APPEAL from the Circuit Court of Macon County; the Hon. JERRY
L. PATTON, Judge, presiding.
MR. PRESIDING JUSTICE TRAPP DELIVERED THE OPINION OF THE COURT:
Defendant entered pleas of guilty to charges of reckless driving, driving after revocation of license and the use of fictitious license plates. He appeals the convictions and the imposed sentence of 11 months and 29 days.
Upon appeal it is urged that the record fails to show a knowing and intelligent waiver of counsel prior to the time of entering the pleas, and that it fails to show waiver of counsel at the sentencing hearing. No verbatim transcript of the proceedings was made.
A docket entry dated June 14, 1974, shows the following concerning the pleas of guilty:
"Defendant present in court in custody of deputy. People present by Jerry Finney. Defendant advised of his rights and understands rights and understands charges. Defendant enters a plea of guilty. Defendant admonished by court and persists in plea. Plea accepted by court. Judgment on plea. Signed jury waiver. Cause continued for Sentence hearing June 8, 1974 at 9:00 AM courtroom 7."
It is argued that such common law record does not show what admonitions were given by the court concerning the plea, or of what rights defendant was advised.
• 1 The pleas so effected do not come within the ambit of Supreme Court Rule 401, effective September 1, 1974, and it has been held that prior to such date there was no requirement that a verbatim transcript be made upon a plea of guilty to a misdemeanor. People v. Lowe, 28 Ill. App.3d 883, 330 N.E.2d 590 (see supplemental opinion upon rehearing).
• 2 In People v. Hopping, 60 Ill.2d 246, 326 N.E.2d 395, it was contended that the kind of a record required by the rules in felony cases (prior to September 1, 1974), must be furnished in misdemeanor cases as well as in felonies. The court pointed out that Supreme Court Rules 401 and 402, prior to September 1, 1974, did not purport to set constitutional requirements and said:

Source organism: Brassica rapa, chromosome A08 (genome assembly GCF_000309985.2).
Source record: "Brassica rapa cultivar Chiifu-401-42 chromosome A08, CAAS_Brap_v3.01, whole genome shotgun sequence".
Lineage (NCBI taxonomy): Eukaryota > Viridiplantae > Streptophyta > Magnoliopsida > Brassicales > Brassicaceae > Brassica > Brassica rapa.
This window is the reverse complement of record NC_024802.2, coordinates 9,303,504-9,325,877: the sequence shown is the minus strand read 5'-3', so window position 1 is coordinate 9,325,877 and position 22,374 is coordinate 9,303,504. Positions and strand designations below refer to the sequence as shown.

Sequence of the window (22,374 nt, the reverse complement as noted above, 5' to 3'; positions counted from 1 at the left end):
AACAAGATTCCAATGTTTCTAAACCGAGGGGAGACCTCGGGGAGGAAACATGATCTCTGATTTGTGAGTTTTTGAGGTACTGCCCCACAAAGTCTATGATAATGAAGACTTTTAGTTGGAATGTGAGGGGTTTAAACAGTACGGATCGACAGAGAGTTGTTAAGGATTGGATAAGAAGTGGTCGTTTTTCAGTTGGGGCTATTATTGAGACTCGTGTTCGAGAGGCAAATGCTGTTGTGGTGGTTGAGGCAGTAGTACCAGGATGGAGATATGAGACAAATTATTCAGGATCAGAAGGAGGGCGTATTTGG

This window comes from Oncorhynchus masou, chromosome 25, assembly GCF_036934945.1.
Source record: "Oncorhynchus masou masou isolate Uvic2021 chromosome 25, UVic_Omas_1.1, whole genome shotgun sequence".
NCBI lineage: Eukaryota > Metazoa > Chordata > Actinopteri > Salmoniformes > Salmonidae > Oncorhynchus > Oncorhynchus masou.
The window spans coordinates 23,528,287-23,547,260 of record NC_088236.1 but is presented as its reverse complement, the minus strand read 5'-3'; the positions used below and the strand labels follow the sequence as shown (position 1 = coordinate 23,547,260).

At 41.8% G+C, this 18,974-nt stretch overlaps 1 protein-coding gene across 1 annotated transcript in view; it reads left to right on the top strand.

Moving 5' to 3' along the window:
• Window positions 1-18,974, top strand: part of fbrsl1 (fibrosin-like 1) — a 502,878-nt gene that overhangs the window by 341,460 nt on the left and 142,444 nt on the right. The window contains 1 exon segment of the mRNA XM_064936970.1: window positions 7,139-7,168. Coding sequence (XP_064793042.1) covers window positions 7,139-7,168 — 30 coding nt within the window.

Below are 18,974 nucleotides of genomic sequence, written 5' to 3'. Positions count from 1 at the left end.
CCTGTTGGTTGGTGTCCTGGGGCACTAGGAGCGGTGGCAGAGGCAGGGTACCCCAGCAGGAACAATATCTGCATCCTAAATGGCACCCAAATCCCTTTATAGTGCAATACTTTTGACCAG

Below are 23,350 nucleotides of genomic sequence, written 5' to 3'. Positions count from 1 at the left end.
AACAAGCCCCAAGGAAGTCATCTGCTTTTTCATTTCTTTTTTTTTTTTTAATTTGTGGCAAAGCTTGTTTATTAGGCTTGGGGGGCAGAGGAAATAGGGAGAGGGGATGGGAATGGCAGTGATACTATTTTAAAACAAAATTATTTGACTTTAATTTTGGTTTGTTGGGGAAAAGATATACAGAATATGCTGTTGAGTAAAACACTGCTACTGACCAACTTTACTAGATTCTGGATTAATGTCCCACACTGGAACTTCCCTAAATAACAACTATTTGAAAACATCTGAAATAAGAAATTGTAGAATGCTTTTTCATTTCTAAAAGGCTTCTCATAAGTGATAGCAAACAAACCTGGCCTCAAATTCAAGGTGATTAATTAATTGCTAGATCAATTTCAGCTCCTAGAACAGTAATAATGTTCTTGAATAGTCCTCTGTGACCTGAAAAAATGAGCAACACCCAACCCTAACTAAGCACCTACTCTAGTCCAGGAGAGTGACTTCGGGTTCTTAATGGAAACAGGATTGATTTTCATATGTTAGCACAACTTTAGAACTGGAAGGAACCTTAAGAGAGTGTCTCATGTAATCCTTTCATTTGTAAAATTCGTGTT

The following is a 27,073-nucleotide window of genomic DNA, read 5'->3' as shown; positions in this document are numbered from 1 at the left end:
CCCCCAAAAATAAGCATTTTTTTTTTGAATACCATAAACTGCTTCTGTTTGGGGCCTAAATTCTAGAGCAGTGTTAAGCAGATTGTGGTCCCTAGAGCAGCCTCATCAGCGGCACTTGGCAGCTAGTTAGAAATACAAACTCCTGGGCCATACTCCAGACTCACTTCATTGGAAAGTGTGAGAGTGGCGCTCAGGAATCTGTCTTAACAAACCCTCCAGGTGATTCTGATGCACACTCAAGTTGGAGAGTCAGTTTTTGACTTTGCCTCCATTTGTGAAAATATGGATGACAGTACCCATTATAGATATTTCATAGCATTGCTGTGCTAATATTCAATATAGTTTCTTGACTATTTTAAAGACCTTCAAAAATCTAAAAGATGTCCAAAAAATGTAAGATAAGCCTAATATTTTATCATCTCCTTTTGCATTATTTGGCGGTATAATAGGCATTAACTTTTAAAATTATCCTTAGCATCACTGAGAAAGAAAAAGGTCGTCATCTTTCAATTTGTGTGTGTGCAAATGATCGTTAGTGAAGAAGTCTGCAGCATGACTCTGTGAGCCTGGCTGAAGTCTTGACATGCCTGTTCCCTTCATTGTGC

"But what the Constitution requires is a record of sufficient completeness to permit proper consideration of the specific claims made by the defendant, and in none of the cases before us has any specific claim been made by any defendant." (Emphasis supplied.)
Here, as in Hopping and in People v. Young, 60 Ill.2d 246, 326 N.E.2d 395 (cert. denied, 423 U.S. 907, 46 L.Ed.2d 136, 96 S.Ct. 209), defendant has made no specific claims, and more particularly, he has made no claim that he did not waive counsel prior to his entering a plea of guilty. No suggestion is made that any admonition incident to the making of his plea was deficient. Finally, there is no claim that defendant was not, in fact, guilty of the several offenses.
• 3 In the absence of a particular claim we conclude that the record of the admonitions of defendant's rights may be deemed sufficiently complete to include the right to counsel, and the waiver thereof. Here, as in Hopping, it is reasonable to conclude that defendant simply contends that the convictions must be set aside because the pleas were not recorded in a particular manner. We find that even where the record does show some error, courts of review will not reverse unless it appears that justice has been, in fact, denied. People v. Guerrero, 33 Ill. App.3d 321, 337 N.E.2d 66.
Defendant's sentencing hearing was held on June 18. The common law record for that date shows that no admonitions were given to the defendant at such hearing, and there is no basis for concluding that the court performed its duty in the absence of any admonitions. In People v. Taylor, 31 Ill. App.3d 987, 335 N.E.2d 533, it was stated that sentencing is a critical point of the proceedings at which counsel must be made available or waived, and that a valid waiver of counsel at an earlier stage did not continue through later stages of the proceedings. Since the record shows no admonitions made by the court at the time of sentence, there is no basis for concluding that the court did advise defendant of the right to counsel at the time of sentence, and such error requires remandment for a new sentence hearing.
We are, however, advised by defendant's brief that defendant has been discharged upon sentence served so that we can find no rational reason to remand for further judicial proceedings upon the issue of sentence.
The judgment of conviction is ...